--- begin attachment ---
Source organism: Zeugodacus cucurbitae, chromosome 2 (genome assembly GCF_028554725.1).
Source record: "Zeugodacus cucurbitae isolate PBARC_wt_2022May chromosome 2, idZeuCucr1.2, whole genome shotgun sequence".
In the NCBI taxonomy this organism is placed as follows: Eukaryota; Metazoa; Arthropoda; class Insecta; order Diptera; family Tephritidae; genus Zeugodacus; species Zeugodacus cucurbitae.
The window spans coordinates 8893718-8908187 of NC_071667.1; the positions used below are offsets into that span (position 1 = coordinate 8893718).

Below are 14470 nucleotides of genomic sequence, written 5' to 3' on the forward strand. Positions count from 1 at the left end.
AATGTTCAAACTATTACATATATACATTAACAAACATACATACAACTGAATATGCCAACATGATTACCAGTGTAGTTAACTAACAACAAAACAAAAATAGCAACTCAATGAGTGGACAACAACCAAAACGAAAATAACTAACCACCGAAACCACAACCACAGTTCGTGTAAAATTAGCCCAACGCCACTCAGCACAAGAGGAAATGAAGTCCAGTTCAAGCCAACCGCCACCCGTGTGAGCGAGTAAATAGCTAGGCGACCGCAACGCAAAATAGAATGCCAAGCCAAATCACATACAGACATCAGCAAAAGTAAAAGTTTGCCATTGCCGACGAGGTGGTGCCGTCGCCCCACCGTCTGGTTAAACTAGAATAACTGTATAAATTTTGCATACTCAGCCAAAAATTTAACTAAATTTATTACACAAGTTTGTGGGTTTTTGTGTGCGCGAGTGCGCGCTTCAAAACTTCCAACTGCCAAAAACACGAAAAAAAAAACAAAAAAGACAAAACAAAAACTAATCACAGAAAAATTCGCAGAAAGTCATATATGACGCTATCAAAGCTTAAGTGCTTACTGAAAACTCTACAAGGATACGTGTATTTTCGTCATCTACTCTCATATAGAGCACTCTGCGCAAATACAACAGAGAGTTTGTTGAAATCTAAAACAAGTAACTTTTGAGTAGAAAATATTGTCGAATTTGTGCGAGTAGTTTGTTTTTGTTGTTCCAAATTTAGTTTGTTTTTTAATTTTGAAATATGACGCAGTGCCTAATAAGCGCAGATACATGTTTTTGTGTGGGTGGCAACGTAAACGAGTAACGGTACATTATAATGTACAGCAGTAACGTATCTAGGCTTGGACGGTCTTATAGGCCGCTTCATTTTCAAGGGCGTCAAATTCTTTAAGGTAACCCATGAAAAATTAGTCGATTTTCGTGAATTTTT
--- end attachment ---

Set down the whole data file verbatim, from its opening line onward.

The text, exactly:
Source organism: Zeugodacus cucurbitae, chromosome 2 (genome assembly GCF_028554725.1).
Source record: "Zeugodacus cucurbitae isolate PBARC_wt_2022May chromosome 2, idZeuCucr1.2, whole genome shotgun sequence".
In the NCBI taxonomy this organism is placed as follows: Eukaryota; Metazoa; Arthropoda; class Insecta; order Diptera; family Tephritidae; genus Zeugodacus; species Zeugodacus cucurbitae.
The window spans coordinates 8893718-8908187 of NC_071667.1; the positions used below are offsets into that span (position 1 = coordinate 8893718).

Below are 14470 nucleotides of genomic sequence, written 5' to 3' on the forward strand. Positions count from 1 at the left end.
AATGTTCAAACTATTACATATATACATTAACAAACATACATACAACTGAATATGCCAACATGATTACCAGTGTAGTTAACTAACAACAAAACAAAAATAGCAACTCAATGAGTGGACAACAACCAAAACGAAAATAACTAACCACCGAAACCACAACCACAGTTCGTGTAAAATTAGCCCAACGCCACTCAGCACAAGAGGAAATGAAGTCCAGTTCAAGCCAACCGCCACCCGTGTGAGCGAGTAAATAGCTAGGCGACCGCAACGCAAAATAGAATGCCAAGCCAAATCACATACAGACATCAGCAAAAGTAAAAGTTTGCCATTGCCGACGAGGTGGTGCCGTCGCCCCACCGTCTGGTTAAACTAGAATAACTGTATAAATTTTGCATACTCAGCCAAAAATTTAACTAAATTTATTACACAAGTTTGTGGGTTTTTGTGTGCGCGAGTGCGCGCTTCAAAACTTCCAACTGCCAAAAACACGAAAAAAAAAACAAAAAAGACAAAACAAAAACTAATCACAGAAAAATTCGCAGAAAGTCATATATGACGCTATCAAAGCTTAAGTGCTTACTGAAAACTCTACAAGGATACGTGTATTTTCGTCATCTACTCTCATATAGAGCACTCTGCGCAAATACAACAGAGAGTTTGTTGAAATCTAAAACAAGTAACTTTTGAGTAGAAAATATTGTCGAATTTGTGCGAGTAGTTTGTTTTTGTTGTTCCAAATTTAGTTTGTTTTTTAATTTTGAAATATGACGCAGTGCCTAATAAGCGCAGATACATGTTTTTGTGTGGGTGGCAACGTAAACGAGTAACGGTACATTATAATGTACAGCAGTAACGTATCTAGGCTTGGACGGTCTTATAGGCCGCTTCATTTTCAAGGGCGTCAAATTCTTTAAGGTAACCCATGAAAAATTAGTCGATTTTCGTGAATTTTT